How Does COVID-19 Affect Your Employment?

Employer Liability

Michigan’s Stay Home, Stay Safe Order has raised many concerns with Michigan employees and their employers. The order, among other things, requires workers who are not necessary to sustain or protect life to stay home. The order prohibits a person or entity from operating a business or conducting operations “that require workers to leave their homes or places of residence except to the extent that those workers are necessary to sustain or protect life or to conduct minimum basic operations.” A willful violation of the order is a misdemeanor.

The current order, Executive Order 2020-59, which expires on May 15, 2020, defines critical infrastructure workers under sections 8 and 9 and can be found here: 


Can my employer force me to come to work if I am not a critical infrastructure worker?

If you are not a critical infrastructure worker, your employer cannot force you to come to work. Further, your employer cannot terminate you if you refuse to violate the law. If you are terminated under such circumstances, you could have a claim against your employer for wrongful termination.

Can I get paid time off if I have tested positive for COVID-19? 

If you test positive for COVID-19 and your medical provider or a public health authority has instructed you to quarantine and you are unable to telework, you may be eligible for 2 weeks (up to 80 hours) of paid sick leave at your regular rate of pay under the Families First Coronavirus Response Act (FFCRA). If you are eligible for paid sick leave under the FFCRA, your employer cannot force you to use other paid leave (such as vacation) before you use emergency paid leave under the FFCRA.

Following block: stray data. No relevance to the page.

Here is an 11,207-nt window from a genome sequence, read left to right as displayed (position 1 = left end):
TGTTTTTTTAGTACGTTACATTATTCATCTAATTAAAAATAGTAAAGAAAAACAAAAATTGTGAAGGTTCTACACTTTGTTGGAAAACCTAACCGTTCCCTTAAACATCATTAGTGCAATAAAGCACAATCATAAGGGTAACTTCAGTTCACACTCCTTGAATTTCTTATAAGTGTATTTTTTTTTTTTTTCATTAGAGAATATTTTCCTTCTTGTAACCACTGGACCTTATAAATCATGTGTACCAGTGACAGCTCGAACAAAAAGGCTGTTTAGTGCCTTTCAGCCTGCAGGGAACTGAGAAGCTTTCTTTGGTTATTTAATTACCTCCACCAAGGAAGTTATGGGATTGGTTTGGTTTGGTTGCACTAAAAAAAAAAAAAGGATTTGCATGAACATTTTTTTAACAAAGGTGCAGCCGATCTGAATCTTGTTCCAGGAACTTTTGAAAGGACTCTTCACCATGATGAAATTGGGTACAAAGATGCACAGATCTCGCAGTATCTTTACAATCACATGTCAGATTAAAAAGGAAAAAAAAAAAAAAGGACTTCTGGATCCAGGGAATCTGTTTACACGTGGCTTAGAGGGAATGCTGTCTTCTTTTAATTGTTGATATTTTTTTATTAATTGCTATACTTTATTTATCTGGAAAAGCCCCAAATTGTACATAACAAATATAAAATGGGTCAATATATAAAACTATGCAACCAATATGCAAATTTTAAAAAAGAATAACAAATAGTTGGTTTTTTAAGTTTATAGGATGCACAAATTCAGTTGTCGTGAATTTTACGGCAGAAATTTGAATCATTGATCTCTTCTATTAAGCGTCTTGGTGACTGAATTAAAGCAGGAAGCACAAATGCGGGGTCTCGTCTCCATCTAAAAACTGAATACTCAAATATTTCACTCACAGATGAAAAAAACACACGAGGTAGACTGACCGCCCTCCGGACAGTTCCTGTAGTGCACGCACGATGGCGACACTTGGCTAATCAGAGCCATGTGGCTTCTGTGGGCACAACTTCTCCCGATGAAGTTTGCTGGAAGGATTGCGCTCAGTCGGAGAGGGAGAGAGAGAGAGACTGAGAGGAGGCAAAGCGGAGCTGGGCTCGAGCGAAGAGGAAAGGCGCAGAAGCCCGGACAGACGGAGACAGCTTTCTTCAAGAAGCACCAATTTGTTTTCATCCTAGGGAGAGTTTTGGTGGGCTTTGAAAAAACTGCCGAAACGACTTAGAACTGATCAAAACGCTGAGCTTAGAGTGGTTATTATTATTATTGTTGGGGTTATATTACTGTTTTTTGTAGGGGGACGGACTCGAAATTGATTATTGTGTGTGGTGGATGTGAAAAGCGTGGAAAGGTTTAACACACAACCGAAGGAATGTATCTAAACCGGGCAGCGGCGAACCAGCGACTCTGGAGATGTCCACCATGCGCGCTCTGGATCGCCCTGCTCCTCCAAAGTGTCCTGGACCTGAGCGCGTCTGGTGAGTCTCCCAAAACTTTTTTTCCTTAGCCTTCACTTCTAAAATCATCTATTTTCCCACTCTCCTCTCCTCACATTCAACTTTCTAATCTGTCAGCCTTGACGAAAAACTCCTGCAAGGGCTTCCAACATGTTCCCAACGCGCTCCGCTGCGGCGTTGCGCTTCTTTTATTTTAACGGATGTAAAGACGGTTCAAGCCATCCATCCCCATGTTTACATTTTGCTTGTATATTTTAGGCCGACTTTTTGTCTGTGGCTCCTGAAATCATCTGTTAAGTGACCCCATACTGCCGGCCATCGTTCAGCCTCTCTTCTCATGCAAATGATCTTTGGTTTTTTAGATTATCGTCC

The FFCRA applies to certain public employers, and private employers with fewer than 500 employees. The provisions of the FFCRA apply through December 31, 2020 and can be found here: 


What if I am sick with symptoms of COVID-19?

If you are too sick to work, your employer can require you to leave work or tell you not to come to work. If your employer tells you to stay home, you may apply for unemployment benefits. 

According to the Centers for Disease Control (CDC), symptoms of COVID-19 may appear 2-14 days after exposure to the virus. These symptoms include: cough, shortness of breath, fever, chills, repeated shaking with chills, headache, sore throat, muscle pain, new loss of taste or smell. If you are experiencing COVID-19 symptoms, seek a medical diagnosis.

If you are experiencing COVID-19 symptoms and you are unable to telework, you may be eligible for 2 weeks (up to 80 hours) of paid sick leave at your regular rate of pay under the FFCRA if you work for a covered employer.

Does my employer have to protect me from COVID-19 exposure?

Your employer is required, under Michigan law, to provide its employees with “a place of employment that is free from recognized hazards that are causing, or are likely to cause, death or serious physical harm to the employee.” This obligation includes providing employees with the necessary “personal protective equipment” (PPE) to protect employees from the hazards that they may be exposed to in the workplace.